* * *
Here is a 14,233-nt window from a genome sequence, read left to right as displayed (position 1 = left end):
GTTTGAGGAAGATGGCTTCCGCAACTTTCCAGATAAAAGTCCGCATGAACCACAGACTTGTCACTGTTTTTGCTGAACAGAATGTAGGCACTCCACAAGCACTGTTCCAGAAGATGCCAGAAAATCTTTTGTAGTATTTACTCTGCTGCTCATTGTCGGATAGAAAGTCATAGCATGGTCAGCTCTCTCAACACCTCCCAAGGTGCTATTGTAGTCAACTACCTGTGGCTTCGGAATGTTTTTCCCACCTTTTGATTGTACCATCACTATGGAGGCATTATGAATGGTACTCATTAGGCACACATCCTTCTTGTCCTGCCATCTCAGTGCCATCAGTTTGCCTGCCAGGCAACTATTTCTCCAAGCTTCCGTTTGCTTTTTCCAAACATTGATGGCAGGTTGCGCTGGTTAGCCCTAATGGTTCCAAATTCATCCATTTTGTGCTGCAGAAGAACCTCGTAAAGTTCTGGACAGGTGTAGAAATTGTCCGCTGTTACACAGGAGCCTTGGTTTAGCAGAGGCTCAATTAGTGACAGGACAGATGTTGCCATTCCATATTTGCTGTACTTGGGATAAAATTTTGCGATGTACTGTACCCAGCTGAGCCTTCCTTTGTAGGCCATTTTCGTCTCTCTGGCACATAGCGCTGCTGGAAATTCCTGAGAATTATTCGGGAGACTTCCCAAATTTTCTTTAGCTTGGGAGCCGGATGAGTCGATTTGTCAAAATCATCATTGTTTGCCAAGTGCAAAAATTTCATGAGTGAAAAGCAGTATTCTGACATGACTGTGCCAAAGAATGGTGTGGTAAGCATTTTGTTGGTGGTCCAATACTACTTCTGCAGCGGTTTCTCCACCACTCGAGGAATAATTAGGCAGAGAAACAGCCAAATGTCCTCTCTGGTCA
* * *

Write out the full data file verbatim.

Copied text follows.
Here is a 14,233-nt window from a genome sequence, read left to right as displayed (position 1 = left end):
GTTTGAGGAAGATGGCTTCCGCAACTTTCCAGATAAAAGTCCGCATGAACCACAGACTTGTCACTGTTTTTGCTGAACAGAATGTAGGCACTCCACAAGCACTGTTCCAGAAGATGCCAGAAAATCTTTTGTAGTATTTACTCTGCTGCTCATTGTCGGATAGAAAGTCATAGCATGGTCAGCTCTCTCAACACCTCCCAAGGTGCTATTGTAGTCAACTACCTGTGGCTTCGGAATGTTTTTCCCACCTTTTGATTGTACCATCACTATGGAGGCATTATGAATGGTACTCATTAGGCACACATCCTTCTTGTCCTGCCATCTCAGTGCCATCAGTTTGCCTGCCAGGCAACTATTTCTCCAAGCTTCCGTTTGCTTTTTCCAAACATTGATGGCAGGTTGCGCTGGTTAGCCCTAATGGTTCCAAATTCATCCATTTTGTGCTGCAGAAGAACCTCGTAAAGTTCTGGACAGGTGTAGAAATTGTCCGCTGTTACACAGGAGCCTTGGTTTAGCAGAGGCTCAATTAGTGACAGGACAGATGTTGCCATTCCATATTTGCTGTACTTGGGATAAAATTTTGCGATGTACTGTACCCAGCTGAGCCTTCCTTTGTAGGCCATTTTCGTCTCTCTGGCACATAGCGCTGCTGGAAATTCCTGAGAATTATTCGGGAGACTTCCCAAATTTTCTTTAGCTTGGGAGCCGGATGAGTCGATTTGTCAAAATCATCATTGTTTGCCAAGTGCAAAAATTTCATGAGTGAAAAGCAGTATTCTGACATGACTGTGCCAAAGAATGGTGTGGTAAGCATTTTGTTGGTGGTCCAATACTACTTCTGCAGCGGTTTCTCCACCACTCGAGGAATAATTAGGCAGAGAAACAGCCAAATGTCCTCTCTGGTCA